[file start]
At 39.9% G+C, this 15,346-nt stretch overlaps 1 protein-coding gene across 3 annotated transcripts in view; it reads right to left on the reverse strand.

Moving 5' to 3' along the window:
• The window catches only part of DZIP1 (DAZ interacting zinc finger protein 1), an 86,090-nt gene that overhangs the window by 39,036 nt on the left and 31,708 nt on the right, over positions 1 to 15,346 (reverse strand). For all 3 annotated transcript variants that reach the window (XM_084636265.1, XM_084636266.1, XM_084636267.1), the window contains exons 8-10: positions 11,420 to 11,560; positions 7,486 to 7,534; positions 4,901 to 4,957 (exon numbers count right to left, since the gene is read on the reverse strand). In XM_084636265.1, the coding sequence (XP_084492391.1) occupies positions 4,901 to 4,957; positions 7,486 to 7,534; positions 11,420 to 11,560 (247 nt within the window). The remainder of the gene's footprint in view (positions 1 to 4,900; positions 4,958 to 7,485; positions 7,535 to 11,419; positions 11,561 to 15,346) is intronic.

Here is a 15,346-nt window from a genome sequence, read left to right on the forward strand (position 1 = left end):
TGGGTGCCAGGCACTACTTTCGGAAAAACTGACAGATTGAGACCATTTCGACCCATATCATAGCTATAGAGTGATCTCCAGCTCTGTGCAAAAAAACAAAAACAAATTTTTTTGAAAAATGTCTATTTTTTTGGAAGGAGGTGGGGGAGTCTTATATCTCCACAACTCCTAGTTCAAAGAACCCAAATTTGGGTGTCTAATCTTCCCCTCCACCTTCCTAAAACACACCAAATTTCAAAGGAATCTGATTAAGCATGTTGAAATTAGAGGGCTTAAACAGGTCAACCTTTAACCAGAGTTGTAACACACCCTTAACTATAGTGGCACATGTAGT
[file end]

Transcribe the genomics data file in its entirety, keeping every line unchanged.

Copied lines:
At 39.9% G+C, this 15,346-nt stretch overlaps 1 protein-coding gene across 3 annotated transcripts in view; it reads right to left on the reverse strand.

Moving 5' to 3' along the window:
• The window catches only part of DZIP1 (DAZ interacting zinc finger protein 1), an 86,090-nt gene that overhangs the window by 39,036 nt on the left and 31,708 nt on the right, over positions 1 to 15,346 (reverse strand). For all 3 annotated transcript variants that reach the window (XM_084636265.1, XM_084636266.1, XM_084636267.1), the window contains exons 8-10: positions 11,420 to 11,560; positions 7,486 to 7,534; positions 4,901 to 4,957 (exon numbers count right to left, since the gene is read on the reverse strand). In XM_084636265.1, the coding sequence (XP_084492391.1) occupies positions 4,901 to 4,957; positions 7,486 to 7,534; positions 11,420 to 11,560 (247 nt within the window). The remainder of the gene's footprint in view (positions 1 to 4,900; positions 4,958 to 7,485; positions 7,535 to 11,419; positions 11,561 to 15,346) is intronic.

Here is a 15,346-nt window from a genome sequence, read left to right on the forward strand (position 1 = left end):
TGGGTGCCAGGCACTACTTTCGGAAAAACTGACAGATTGAGACCATTTCGACCCATATCATAGCTATAGAGTGATCTCCAGCTCTGTGCAAAAAAACAAAAACAAATTTTTTTGAAAAATGTCTATTTTTTTGGAAGGAGGTGGGGGAGTCTTATATCTCCACAACTCCTAGTTCAAAGAACCCAAATTTGGGTGTCTAATCTTCCCCTCCACCTTCCTAAAACACACCAAATTTCAAAGGAATCTGATTAAGCATGTTGAAATTAGAGGGCTTAAACAGGTCAACCTTTAACCAGAGTTGTAACACACCCTTAACTATAGTGGCACATGTAGT